Drawing the Battle Lines

Shimen might make kiddush on tears in Auschwitz, but he wouldn’t make kiddush on a stolen bottle of wine in Manhattan. He knows that under certain circumstances one can violate a prohibition in order to observe a positive commandment (such as wearing tzitzis made of shatnez), but it would never occur to him to that this principle would include violation of duties to other people. (His intuitions are shared by Rabbi Moshe Sofer of Pressburg – see Chasam Sofer on Succa 42a.) Shimen knows the difference between being frum (pious) and being a mensch.

Shimen might have never seen the comment of the 14th century sage, R. Asher ben Yechiel (“the Rosh”), on the Mishnah (Peah 1:1): “[Isaiah 3:10 reads:] ‘The righteous if good eat the fruits of their deeds.’ Are there righteous people who are not good? Rather one who is righteous to God and good to people will eat the fruits of their deeds. For God prefers deeds that also do good for people than those only between a person and his Creator.” But he knows this.

Shimen, like most Gerrer chassidim, didn’t linger long over the reading of the haftarah, but he perfectly understood the verses in the haftarah read before Tisha B’Av: “For what do I need your many animal sacrifices, God says. I have enough burnt offerings… Stop doing evil. Learn to do good, seek justice, defend the oppressed, do justice for the orphan, argue for the widow.”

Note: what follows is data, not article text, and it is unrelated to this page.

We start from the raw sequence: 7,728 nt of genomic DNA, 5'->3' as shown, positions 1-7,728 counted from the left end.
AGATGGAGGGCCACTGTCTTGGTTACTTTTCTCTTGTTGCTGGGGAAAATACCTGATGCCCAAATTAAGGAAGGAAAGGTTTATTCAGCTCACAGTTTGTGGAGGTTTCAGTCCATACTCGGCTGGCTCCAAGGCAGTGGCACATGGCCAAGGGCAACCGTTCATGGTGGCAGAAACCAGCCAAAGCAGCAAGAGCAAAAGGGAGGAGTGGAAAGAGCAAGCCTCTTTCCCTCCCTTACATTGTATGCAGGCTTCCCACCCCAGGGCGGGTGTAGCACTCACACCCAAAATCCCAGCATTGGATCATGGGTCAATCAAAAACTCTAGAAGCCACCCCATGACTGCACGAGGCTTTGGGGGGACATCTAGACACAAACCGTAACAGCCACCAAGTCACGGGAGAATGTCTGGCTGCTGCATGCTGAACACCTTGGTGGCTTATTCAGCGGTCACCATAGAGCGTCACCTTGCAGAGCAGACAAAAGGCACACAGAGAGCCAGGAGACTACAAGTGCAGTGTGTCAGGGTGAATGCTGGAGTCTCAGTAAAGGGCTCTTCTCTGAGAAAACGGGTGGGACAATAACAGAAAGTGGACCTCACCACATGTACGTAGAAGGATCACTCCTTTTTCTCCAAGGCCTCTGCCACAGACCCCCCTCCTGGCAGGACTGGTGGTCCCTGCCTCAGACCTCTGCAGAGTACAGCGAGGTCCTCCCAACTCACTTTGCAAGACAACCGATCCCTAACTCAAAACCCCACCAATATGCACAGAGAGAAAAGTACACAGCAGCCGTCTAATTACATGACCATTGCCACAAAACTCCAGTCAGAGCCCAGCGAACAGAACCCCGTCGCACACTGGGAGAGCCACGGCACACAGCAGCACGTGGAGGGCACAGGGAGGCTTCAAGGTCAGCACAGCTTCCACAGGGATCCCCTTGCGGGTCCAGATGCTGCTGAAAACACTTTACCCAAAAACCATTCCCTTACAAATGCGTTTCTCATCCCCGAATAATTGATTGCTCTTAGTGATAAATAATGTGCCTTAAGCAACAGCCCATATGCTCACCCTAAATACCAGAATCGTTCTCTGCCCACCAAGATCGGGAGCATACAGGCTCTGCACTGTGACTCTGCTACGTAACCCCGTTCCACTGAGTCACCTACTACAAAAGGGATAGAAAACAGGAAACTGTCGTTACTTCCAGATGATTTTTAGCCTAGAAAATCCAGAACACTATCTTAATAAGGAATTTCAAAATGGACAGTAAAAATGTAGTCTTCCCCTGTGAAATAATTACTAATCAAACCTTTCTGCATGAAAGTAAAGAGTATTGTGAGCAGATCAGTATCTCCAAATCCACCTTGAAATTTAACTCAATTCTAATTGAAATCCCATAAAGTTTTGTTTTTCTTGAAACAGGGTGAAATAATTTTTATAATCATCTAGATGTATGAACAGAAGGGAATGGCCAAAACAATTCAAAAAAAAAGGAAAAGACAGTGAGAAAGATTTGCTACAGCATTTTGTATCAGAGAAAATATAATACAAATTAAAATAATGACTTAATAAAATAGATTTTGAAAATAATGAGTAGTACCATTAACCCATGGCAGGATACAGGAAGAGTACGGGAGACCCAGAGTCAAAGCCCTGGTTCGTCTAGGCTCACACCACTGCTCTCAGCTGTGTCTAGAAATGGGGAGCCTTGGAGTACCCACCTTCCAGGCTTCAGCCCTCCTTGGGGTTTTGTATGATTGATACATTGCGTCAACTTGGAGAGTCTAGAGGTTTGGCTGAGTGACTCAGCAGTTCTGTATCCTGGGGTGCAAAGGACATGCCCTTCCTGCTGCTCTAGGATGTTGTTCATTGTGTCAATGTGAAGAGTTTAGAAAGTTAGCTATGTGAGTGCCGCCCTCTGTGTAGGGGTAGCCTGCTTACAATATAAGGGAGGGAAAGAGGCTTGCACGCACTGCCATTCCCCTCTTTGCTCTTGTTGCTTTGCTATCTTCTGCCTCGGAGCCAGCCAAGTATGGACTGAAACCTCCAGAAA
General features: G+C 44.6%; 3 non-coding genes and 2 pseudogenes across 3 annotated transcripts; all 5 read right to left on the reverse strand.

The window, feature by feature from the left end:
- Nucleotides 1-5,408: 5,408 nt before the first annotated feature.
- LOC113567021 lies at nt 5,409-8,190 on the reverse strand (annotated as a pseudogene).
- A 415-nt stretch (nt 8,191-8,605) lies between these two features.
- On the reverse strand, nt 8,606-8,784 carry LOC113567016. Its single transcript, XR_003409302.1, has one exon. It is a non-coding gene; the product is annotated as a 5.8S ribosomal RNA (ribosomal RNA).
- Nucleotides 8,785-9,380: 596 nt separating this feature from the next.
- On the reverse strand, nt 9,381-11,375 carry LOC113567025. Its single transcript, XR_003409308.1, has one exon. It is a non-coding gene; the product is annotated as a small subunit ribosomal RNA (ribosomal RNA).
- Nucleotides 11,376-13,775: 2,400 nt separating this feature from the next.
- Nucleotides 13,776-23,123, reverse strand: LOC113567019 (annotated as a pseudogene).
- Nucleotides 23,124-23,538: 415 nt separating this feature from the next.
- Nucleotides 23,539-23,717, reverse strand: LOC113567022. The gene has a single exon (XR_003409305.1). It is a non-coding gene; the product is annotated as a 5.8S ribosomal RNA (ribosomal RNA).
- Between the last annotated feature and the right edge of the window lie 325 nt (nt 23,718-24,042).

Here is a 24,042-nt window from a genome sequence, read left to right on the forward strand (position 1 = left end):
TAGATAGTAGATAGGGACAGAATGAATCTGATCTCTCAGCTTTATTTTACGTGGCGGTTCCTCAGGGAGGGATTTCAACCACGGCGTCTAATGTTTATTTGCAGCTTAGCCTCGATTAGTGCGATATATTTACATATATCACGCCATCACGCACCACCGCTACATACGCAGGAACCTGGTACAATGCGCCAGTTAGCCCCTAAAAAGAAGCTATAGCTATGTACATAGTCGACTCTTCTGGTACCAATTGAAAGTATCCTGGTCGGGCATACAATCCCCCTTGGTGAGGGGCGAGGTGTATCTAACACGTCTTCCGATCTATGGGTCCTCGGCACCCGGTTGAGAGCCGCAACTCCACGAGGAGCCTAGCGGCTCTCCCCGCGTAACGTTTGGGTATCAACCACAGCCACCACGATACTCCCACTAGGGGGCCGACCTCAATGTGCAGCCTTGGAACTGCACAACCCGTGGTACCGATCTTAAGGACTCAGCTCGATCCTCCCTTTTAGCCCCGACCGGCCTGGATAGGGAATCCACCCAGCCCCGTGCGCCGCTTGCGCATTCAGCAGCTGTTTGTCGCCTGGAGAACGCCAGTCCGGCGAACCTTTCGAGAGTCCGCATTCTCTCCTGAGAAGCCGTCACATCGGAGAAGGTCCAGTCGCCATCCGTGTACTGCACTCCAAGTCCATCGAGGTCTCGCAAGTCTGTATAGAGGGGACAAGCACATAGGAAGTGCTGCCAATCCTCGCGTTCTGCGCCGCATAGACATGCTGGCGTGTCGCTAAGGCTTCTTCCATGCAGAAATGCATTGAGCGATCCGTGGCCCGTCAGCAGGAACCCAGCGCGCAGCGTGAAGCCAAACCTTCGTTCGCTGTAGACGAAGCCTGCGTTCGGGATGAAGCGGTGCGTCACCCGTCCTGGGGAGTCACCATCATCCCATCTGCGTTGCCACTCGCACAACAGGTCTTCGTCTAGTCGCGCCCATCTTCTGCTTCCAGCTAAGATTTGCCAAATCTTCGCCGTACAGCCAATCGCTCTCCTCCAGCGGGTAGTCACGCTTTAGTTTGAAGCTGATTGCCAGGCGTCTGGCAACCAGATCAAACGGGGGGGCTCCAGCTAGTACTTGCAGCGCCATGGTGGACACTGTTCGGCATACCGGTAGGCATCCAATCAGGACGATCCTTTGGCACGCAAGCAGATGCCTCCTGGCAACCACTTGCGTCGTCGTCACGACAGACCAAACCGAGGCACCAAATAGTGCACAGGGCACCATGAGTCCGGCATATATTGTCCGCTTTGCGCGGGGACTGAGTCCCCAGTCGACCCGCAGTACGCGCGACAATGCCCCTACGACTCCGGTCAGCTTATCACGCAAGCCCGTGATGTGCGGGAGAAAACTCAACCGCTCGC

So, Shimen does not regard the fairness foundation and the loyalty and restraint foundations as being exactly equal.

Likewise, Heidi shares Shimen’s revulsion at disrespect and degradation. She shares Shimen’s instinctive sense that incest, for example, is wrong. Similarly, she agrees that speaking ill of one’s deceased father, even if nobody is harmed by such speech, is wrong. She is as revolted by cannibalism as any conservative, even if the deceased has died naturally and willed his body for this purpose.

So, Heidi is not completely insensitive to the loyalty and restraint foundations.

In short, human nature does not distinguish between Shimen and Heidi; culture does. Relatively few moral judgments are common to all cultures. Torturing innocents and incest are extreme examples of moral violations that cut across cultures. Inchoate senses of fairness, loyalty and restraint are universal, but the precise definition of each is culture-dependent.